The system of Direct Provision was originally introduced as an “emergency measure” in 1999, before the scale of the asylum crisis became clear. Direct Provision is how the State meets its obligations with regards to the accommodation of asylum seekers. It is designed to be a cashless system, with residents in receipt of full board accommodation, with their food, utilities etc fully paid for by the state.

In 2002 there were almost 12,000 applications for asylum.

At the start of 2014, there were 4,360 people in direct provision, with more than 3,000 people have been in the system for two or more years. At the same time, there were more than 1,600 people who have spent five or more years in direct provision.  Adults in Direct Provision centres are given €19.10 weekly, while children are given €9.60 per week, and having met someone who lived in DP for five years, it sounds like a truly horrible existence.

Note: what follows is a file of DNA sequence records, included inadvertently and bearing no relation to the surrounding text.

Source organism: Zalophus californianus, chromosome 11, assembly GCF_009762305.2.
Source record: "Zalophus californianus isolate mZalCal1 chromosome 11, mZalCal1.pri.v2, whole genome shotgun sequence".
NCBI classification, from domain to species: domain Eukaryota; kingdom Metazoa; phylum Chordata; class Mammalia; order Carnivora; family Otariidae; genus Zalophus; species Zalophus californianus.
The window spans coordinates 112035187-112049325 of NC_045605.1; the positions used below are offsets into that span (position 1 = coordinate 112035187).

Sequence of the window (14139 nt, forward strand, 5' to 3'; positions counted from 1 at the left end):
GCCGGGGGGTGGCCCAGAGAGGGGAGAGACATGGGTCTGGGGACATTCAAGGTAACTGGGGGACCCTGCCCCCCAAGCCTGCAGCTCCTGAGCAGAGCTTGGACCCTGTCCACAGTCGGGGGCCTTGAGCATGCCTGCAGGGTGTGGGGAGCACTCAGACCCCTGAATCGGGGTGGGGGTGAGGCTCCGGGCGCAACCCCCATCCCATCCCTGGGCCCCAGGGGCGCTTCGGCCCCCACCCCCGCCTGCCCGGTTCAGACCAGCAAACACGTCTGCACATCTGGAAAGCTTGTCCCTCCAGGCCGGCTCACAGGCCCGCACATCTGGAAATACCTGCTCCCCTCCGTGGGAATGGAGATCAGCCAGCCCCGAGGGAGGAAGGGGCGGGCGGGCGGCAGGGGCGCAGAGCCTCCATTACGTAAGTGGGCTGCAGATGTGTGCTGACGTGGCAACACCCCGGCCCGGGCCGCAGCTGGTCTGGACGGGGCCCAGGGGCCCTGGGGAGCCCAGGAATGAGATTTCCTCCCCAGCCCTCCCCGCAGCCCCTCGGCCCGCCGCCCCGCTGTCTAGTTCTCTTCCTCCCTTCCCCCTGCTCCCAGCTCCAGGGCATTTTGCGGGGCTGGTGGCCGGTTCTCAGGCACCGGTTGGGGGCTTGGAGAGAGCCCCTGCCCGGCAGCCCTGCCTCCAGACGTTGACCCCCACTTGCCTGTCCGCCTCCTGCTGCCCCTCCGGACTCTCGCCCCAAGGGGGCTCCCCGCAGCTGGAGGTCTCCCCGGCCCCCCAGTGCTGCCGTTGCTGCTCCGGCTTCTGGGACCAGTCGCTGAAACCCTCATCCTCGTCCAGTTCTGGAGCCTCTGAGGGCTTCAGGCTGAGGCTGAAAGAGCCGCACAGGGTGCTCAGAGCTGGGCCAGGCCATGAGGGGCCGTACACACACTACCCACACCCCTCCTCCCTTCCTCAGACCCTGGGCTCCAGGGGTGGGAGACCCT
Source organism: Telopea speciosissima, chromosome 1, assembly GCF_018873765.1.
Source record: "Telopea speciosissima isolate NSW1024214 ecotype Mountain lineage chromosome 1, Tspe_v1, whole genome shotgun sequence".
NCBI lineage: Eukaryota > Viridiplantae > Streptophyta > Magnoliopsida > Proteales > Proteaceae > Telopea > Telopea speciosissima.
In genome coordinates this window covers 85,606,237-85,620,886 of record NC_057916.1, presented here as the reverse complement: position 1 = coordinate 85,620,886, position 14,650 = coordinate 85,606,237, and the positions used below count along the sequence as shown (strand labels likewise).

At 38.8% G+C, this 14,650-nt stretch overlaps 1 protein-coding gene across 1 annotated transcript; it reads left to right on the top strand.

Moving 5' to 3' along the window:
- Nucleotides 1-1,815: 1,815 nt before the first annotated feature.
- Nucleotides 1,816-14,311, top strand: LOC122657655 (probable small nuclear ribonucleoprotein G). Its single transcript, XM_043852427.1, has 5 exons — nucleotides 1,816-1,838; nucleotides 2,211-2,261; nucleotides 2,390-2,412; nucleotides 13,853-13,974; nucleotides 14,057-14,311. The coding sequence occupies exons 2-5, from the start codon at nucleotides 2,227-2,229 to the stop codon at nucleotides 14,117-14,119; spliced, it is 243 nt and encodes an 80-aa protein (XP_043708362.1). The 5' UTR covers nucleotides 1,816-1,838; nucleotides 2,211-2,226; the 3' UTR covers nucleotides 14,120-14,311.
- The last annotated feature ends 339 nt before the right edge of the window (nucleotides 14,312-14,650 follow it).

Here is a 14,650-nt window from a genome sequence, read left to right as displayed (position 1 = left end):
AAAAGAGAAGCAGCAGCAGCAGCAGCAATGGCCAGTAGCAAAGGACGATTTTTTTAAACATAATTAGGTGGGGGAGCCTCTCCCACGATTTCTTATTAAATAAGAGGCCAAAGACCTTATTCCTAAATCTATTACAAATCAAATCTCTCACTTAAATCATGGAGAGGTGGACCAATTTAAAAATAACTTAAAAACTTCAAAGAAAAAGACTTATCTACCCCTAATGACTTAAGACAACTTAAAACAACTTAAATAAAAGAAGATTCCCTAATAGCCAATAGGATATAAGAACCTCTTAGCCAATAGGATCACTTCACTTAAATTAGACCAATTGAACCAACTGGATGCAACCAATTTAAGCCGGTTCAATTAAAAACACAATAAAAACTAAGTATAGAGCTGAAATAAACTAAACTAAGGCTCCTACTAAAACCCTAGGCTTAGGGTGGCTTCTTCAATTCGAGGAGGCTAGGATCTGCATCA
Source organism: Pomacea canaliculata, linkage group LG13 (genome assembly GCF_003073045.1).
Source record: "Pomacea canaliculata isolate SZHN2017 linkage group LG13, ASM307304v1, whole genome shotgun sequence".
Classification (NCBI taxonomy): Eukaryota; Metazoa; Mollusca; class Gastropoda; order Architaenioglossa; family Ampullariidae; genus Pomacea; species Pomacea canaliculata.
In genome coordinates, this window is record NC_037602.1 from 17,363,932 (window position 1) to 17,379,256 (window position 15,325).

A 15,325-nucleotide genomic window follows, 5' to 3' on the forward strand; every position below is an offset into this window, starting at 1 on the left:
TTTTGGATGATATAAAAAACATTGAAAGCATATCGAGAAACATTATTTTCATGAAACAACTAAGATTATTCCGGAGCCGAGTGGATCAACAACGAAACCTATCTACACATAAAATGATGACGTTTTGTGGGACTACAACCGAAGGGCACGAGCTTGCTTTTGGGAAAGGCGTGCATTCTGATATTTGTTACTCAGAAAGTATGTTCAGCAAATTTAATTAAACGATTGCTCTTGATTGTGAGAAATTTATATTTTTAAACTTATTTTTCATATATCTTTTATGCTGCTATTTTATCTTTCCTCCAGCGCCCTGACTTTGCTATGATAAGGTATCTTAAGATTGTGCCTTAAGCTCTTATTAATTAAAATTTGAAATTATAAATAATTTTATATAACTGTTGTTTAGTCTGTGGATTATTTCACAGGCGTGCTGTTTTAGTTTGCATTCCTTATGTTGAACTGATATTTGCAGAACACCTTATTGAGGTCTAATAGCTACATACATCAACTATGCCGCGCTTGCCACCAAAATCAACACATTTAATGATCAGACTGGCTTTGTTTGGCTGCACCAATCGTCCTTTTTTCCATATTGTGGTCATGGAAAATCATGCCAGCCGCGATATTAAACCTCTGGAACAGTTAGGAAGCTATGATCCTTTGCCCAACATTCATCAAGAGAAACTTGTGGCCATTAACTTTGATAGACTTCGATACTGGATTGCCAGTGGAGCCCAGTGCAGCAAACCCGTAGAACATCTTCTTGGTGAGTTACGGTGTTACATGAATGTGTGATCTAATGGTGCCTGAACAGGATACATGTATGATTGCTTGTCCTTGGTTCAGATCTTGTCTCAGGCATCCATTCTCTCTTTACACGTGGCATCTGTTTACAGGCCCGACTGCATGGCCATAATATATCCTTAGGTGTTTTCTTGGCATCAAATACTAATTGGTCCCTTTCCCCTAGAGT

You completely lose all your independence, are not allowed cook for yourself, and have to stand in queues and ask for basic things, like nappies or toilet paper and there is no opportunity to work, or to integrate into Irish society. People are robbed of their identities and have little hope.

Knowledge is power.

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One thing I will totally admit, is that I’ve spent most of my adult life regurgitating media-drivel as fact. With no real opinions of my own, I didn’t realise until very late this year that without arming yourself with factual knowledge, your opinion literally means nothing. Without even realising, I would rehash opinions I had read online, passing them off as my own – something a lot of people do without realising.

Volunteering at the Calais refugee camp this year provided me with first-hand knowledge and experience of a world crisis, and the basis to form my own opinion on something that a lot of people think they know everything about.

Now, if I am having a conversation with someone who has informed themselves on the topic, and clearly knows more than me, I find myself talking less, listening more, and then going off and reading up on the conversation in question. Then, next time I find myself in a similar situation, I can voice my own informed opinion.

So there you have it – it was a big year of learning, growing and developing. I am excited for what 2016 will bring and wish you and yours lots of love and light for the year ahead X